No bud set (or very few) on blueberries

No bud set (or very few) on blueberries

No bud set (or very few) on blueberries

by Richard

I had a great year last year. Have approximately 120 bushes of a variety of berries. Jersey, Elizabeth, Duke, Collins.

I fertilized early this year, when we still had snow on ground but warm temperatures in early spring. Have had good growth but the bushes did not set blossoms.

Berry patch is approximately 15 yrs old. Did some pruning of old canes but not too drastic. Can not understand why they did not set this year as we had plenty of rain.

Some plants are 3ft to 6ft tall. What is my trouble?

Hi Richard,

Sorry to hear about your poor blueberry crop.

I can only make some guesses as to what might have happened. But I can tell you with near certainty that it had nothing to do with fertilizing this spring.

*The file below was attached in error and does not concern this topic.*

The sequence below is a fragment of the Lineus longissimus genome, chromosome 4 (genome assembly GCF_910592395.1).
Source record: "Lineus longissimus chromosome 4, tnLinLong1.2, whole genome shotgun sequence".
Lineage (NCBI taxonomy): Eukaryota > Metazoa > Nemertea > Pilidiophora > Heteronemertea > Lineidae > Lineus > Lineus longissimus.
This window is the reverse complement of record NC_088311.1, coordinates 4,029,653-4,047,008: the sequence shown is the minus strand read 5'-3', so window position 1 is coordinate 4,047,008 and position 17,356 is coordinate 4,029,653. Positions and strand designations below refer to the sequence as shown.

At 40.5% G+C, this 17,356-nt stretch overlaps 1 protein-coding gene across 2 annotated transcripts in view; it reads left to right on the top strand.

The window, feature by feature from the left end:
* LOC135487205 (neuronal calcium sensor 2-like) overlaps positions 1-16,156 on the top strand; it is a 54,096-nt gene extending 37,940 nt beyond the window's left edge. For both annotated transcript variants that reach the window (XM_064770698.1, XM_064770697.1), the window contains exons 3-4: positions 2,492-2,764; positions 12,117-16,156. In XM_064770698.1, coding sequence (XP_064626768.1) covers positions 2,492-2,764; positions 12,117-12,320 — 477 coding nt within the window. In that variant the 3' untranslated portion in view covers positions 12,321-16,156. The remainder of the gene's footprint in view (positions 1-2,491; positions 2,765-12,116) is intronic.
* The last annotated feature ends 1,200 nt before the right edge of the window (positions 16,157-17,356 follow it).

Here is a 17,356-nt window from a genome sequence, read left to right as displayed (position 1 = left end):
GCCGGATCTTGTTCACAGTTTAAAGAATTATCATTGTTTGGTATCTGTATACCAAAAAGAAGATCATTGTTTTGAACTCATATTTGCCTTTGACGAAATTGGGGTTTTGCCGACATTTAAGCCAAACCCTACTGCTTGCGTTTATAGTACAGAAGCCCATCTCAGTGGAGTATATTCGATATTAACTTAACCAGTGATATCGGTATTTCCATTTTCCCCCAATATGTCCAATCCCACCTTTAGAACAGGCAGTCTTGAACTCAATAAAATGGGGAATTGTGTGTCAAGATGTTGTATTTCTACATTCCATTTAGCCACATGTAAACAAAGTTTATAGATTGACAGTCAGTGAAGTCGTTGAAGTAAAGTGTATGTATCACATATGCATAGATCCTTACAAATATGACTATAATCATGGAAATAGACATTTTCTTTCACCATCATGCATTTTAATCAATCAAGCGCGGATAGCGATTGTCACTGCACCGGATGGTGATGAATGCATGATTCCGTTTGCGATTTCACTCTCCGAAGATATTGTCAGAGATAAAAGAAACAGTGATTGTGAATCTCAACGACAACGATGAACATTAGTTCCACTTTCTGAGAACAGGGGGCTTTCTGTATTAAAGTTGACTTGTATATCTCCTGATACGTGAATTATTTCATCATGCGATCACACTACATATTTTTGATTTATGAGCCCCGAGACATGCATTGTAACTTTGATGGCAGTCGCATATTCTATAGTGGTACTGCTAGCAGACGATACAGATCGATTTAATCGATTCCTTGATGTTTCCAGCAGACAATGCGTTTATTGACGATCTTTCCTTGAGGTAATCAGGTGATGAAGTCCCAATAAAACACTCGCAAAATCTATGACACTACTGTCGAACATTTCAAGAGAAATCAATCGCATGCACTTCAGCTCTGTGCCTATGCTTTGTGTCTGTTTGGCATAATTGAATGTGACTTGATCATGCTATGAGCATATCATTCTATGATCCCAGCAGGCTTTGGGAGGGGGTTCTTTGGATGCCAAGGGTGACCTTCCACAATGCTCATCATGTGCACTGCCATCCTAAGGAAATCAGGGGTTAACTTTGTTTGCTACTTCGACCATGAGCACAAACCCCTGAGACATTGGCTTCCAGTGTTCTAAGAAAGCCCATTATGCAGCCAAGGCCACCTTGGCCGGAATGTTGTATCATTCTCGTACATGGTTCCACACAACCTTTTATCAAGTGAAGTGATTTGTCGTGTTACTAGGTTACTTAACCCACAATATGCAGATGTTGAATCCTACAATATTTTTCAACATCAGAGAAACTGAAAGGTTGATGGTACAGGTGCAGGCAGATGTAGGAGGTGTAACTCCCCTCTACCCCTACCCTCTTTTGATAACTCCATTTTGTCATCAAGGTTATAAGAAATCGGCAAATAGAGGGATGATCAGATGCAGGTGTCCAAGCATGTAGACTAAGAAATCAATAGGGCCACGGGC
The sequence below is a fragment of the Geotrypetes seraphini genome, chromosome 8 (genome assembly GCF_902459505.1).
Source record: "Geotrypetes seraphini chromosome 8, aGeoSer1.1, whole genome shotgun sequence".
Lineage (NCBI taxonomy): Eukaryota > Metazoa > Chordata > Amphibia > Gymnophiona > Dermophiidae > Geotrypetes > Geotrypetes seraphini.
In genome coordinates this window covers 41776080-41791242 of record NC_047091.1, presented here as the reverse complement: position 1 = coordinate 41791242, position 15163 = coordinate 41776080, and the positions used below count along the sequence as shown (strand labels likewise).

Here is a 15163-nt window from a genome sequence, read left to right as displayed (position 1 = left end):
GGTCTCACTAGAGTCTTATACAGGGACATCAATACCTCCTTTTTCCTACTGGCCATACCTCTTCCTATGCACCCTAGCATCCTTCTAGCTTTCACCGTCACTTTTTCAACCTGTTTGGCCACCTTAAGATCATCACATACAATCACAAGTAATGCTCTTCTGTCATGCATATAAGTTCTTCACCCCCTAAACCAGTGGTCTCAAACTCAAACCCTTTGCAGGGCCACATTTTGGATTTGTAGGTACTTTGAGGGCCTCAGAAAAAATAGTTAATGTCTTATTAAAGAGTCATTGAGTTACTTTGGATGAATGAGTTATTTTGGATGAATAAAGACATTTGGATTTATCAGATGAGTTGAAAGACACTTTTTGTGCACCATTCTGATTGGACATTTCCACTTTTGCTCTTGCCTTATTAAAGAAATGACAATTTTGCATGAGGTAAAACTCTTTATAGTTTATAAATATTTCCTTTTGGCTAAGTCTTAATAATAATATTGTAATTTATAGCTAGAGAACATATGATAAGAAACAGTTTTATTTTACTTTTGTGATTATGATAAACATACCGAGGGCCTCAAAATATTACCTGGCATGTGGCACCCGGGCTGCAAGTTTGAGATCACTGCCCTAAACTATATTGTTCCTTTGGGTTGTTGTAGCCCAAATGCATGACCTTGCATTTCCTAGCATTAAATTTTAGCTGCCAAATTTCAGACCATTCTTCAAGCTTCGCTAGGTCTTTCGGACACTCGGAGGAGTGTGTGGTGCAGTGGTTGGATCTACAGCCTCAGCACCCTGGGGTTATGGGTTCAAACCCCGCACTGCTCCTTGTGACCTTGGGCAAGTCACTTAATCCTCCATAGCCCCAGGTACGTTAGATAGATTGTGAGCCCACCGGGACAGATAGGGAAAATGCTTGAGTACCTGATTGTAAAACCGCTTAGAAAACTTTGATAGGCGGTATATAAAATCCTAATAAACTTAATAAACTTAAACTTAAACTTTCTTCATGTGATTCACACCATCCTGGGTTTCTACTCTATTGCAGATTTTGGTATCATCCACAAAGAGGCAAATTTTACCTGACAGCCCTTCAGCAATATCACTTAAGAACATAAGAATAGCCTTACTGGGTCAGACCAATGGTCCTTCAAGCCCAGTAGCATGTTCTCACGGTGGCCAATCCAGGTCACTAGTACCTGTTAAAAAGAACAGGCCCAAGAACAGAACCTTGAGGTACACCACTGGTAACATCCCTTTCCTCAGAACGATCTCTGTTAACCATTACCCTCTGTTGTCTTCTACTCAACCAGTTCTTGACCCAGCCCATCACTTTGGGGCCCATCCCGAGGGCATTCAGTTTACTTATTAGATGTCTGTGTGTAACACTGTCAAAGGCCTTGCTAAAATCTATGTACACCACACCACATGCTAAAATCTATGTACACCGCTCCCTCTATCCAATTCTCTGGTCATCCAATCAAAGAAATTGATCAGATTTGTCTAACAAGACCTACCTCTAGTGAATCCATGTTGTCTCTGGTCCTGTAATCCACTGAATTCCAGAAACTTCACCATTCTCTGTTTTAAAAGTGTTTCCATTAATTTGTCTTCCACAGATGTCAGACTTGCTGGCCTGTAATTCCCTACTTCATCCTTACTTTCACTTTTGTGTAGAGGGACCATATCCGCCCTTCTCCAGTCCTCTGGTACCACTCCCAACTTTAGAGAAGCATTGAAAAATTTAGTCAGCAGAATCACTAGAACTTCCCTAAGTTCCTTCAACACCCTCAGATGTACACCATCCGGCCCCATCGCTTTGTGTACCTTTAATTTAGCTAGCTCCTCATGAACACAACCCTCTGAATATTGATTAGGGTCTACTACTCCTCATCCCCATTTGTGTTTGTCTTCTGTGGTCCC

Blueberries actually set their crop on the previous year’s growth. The new wood that is growing this season will have the flower buds that become next year’s blueberry crop.

So unless you fertilized enough to severely burn the plants (and I’m sure you would have noticed if that had happened), the fertilization this spring should have had nothing to do with this season’s crop.

The pruning you did might have been a factor. If you cut off any of last year’s growth, you were cutting off part of this year’s crop. If you cut off all of last year’s new growth, then you would have been cutting off all of this year’s crop (but I doubt that you did that).

If you had some very severe cold weather as the flower buds were starting to swell prior to blooming, it’s possible that some of the buds were killed by the cold.

In my experience, blueberries are far more cold tolerant than most other fruiting crops, but that doesn’t mean that they are impervious to cold damage.

And one other possibility would be something that inhibited the growth of new wood last year. Something like a severe drought or some other condition that prevented the blueberry bushes from growing the amount of new wood that they would normally grow. The less new wood they grow, the less the potential for next year’s crop.

Those are my best guesses, anyway.

I wish you better luck with next season’s blueberry crop!

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